user_manual:sesamx:functions_description:solve

# 3.5.14. SOLVE function

optional

This function is used to compute a simulation response on the model. The results obtained are stored in a solution object that can be visualized using the OUTPUT-IMAGE function.

In SesamX, a simulation is composed of multiple steps. Each step is associated with a specific physics and resolution procedure. To define a simulation scenario, you need to provide the sequence of steps that SesamX must solve. Before solving a step, SesamX initializes the step resolution using the previous step results, ensuring a perfect continuity across the steps.

This approach enables the definition of complex simulation scenarios, mixing various physics (stress, thermal, …), resolution procedures (static, transient, modal, …) and non-linearities (geometric, contact, …).

Here, we describe first the main concepts involved in a non-linear resolution procedure, and then we explain how to set up simulations using SesamX.

Before discussing non-linear analysis, let's first share some words about linear analysis. Applying the linear finite element approach to a given model leads to the following algebraic equations (written in matrix form):

$$\lbrack K \rbrack \lbrack X \rbrack = \lbrack F \rbrack$$

Where:

• $\lbrack K \rbrack$ is the stiffness matrix (known matrix),
• $\lbrack F \rbrack$ is the force column matrix (known column matrix),
• $\lbrack X \rbrack$ is a column matrix carrying the displacements at the nodes. This column matrix is the unknown we are looking for.

Solving this kind of linear system is easy: unless the system of equations is badly conditioned (which is usually not the case for common structural application), efficient algorithms (also called linear solvers) can solve this problem with great precision. Most of all, these solvers are robust and do not ask the user to fine tune the solvers parameters to make them work correctly.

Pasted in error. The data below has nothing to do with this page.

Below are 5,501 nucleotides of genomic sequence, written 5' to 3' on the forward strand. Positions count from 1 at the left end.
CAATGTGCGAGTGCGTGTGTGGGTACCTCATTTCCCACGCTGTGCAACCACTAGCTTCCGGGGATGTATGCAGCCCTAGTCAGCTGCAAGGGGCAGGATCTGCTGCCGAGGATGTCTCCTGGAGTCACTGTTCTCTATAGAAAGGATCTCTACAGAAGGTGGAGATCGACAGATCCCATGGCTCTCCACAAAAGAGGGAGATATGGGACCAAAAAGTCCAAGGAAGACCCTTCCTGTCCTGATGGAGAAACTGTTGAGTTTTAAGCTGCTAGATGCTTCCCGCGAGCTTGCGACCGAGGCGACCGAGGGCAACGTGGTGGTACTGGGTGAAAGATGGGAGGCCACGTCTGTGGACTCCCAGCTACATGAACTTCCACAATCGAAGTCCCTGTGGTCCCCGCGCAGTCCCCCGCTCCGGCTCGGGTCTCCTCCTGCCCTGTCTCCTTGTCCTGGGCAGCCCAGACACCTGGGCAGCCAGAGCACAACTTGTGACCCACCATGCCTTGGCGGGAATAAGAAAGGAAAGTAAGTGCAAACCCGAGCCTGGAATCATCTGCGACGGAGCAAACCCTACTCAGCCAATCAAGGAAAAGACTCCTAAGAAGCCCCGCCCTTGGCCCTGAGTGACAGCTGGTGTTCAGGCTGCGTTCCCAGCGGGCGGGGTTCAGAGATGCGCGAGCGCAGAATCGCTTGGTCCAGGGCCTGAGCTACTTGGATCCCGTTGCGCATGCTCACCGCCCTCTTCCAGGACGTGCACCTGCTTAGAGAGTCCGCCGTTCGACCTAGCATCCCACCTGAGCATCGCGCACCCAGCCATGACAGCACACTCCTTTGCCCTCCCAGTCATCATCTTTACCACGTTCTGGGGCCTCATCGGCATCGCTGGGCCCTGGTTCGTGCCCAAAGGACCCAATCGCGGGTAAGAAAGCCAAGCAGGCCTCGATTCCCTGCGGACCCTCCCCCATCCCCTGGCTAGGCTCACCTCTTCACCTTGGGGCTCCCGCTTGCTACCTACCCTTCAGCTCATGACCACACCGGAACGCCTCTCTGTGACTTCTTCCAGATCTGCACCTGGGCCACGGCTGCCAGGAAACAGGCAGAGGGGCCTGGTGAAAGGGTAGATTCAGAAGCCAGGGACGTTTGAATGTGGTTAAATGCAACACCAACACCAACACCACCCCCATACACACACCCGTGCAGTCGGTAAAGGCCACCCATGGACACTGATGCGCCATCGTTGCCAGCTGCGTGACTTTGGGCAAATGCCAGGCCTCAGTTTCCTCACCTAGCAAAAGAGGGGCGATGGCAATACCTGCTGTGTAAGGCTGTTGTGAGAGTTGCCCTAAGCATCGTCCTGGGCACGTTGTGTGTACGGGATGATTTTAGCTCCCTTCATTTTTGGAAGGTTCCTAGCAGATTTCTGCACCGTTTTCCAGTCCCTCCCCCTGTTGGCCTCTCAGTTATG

Applying a non-linear finite element approach to a given model leads to a similar system of equations, but the linearity is lost:

$$\lbrack F_{int}(\lbrack X \rbrack) \rbrack = \lbrack F \rbrack$$

• $\lbrack F_{int}(\lbrack X \rbrack) \rbrack$ is the internal forces column matrix. It is a non-linear multi-valued function of the displacements at the nodes $\lbrack X \rbrack$,
• $\lbrack F \rbrack$ is still the force column matrix.

In the linear approach, we simply have:

$$\lbrack F_{int}(\lbrack X \rbrack) \rbrack = \lbrack K \rbrack \lbrack X \rbrack$$

In other words, in linear analysis the internal forces is a linear function of the displacements.

However, unlike linear analysis, in non-linear analysis we cannot obtain a closed-form solution of the problem. We must employ an iterative resolution procedure to converge to the problem solution. Multiple iterative resolution procedures exist for solving non-linear problems. The procedure mostly used for solving structural problems is the Newton-Raphson method.

The basic idea behind this procedure is to linearize the problem around the current displacement, solve this linearized problem, check if the convergence is reached, if not, repeat the procedure until the convergence is reached.

The Newton-Raphson method is quite efficient for solving structural non-linear problems because: